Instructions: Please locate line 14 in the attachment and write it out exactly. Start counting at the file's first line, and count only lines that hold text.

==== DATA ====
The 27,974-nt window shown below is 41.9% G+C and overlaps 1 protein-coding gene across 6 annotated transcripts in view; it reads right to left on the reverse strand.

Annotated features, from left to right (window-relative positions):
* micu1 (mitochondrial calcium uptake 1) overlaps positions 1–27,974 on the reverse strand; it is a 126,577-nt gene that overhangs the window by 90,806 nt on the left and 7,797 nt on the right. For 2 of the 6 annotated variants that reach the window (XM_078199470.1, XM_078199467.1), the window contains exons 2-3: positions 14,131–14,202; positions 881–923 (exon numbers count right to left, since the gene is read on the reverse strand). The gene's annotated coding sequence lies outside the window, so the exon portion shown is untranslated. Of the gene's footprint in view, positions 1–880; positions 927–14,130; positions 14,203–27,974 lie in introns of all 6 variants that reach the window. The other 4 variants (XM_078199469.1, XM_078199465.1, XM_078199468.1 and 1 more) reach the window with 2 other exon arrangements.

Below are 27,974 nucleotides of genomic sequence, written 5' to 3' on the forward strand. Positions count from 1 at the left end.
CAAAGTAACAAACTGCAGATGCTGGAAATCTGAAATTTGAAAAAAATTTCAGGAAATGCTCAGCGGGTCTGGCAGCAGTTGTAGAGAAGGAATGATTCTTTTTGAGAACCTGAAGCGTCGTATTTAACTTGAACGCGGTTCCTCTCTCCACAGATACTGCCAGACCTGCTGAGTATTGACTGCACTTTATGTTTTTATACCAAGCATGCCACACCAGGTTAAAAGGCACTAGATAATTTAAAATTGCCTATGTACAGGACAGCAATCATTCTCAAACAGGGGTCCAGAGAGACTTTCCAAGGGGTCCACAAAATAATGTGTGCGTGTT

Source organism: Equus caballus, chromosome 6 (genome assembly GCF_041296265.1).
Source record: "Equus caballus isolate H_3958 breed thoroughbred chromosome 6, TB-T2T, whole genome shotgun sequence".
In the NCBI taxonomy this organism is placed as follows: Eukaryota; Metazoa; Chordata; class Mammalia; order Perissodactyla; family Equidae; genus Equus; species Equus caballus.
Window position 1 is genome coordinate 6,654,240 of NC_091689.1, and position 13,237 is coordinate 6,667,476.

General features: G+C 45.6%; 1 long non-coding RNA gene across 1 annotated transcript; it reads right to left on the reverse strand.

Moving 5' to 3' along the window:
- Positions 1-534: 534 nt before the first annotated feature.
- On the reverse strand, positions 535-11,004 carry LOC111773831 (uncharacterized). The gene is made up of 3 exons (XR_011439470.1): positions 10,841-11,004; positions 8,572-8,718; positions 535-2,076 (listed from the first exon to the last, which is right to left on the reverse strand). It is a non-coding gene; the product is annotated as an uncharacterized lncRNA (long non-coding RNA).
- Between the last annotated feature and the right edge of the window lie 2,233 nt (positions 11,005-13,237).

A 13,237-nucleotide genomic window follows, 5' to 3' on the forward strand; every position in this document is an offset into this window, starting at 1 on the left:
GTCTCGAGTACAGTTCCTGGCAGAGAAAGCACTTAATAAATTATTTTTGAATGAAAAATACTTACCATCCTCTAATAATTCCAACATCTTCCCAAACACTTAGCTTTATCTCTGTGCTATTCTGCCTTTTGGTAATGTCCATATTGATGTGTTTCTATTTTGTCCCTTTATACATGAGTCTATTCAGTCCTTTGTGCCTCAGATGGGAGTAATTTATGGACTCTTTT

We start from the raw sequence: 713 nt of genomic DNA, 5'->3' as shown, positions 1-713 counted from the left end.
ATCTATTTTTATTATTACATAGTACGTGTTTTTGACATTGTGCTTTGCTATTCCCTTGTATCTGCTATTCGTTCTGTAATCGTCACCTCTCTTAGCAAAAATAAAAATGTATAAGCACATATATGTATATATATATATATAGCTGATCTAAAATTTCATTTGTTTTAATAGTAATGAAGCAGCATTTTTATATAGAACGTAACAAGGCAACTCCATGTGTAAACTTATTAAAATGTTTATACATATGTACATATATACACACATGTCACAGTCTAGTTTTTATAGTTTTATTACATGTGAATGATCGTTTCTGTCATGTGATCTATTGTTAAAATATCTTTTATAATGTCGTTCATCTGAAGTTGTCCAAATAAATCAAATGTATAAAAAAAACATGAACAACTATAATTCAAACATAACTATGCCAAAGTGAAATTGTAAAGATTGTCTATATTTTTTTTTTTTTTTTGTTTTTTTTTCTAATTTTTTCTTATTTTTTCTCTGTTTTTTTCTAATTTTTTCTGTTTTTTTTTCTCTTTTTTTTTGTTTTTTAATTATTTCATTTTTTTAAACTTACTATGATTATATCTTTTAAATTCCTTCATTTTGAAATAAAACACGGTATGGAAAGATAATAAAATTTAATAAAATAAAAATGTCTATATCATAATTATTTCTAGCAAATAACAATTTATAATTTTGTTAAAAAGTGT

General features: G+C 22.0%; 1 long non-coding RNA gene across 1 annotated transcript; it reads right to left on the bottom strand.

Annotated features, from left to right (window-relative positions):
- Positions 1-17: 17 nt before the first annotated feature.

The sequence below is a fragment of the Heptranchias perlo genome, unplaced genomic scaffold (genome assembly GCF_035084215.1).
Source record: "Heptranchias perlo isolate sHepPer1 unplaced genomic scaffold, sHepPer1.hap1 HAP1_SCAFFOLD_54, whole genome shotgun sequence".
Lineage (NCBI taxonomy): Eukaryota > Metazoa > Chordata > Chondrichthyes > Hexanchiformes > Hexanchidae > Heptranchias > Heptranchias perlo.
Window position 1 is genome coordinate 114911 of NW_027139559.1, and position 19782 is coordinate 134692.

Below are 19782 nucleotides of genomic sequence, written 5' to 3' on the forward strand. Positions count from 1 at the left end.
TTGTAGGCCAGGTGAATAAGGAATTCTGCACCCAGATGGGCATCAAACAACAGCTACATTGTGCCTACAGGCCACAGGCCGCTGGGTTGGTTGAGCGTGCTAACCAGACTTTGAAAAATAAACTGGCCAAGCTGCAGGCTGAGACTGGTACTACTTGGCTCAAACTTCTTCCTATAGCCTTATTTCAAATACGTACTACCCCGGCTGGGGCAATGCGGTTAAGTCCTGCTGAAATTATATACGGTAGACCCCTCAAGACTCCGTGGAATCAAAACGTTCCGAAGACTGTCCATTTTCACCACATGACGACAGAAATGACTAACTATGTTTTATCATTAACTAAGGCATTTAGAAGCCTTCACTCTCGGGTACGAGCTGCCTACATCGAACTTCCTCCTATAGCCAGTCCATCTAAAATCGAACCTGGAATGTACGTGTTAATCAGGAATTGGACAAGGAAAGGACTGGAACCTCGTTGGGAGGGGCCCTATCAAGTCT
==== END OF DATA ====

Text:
- Between the last annotated feature and the right edge of the window lie 2,233 nt (positions 11,005-13,237).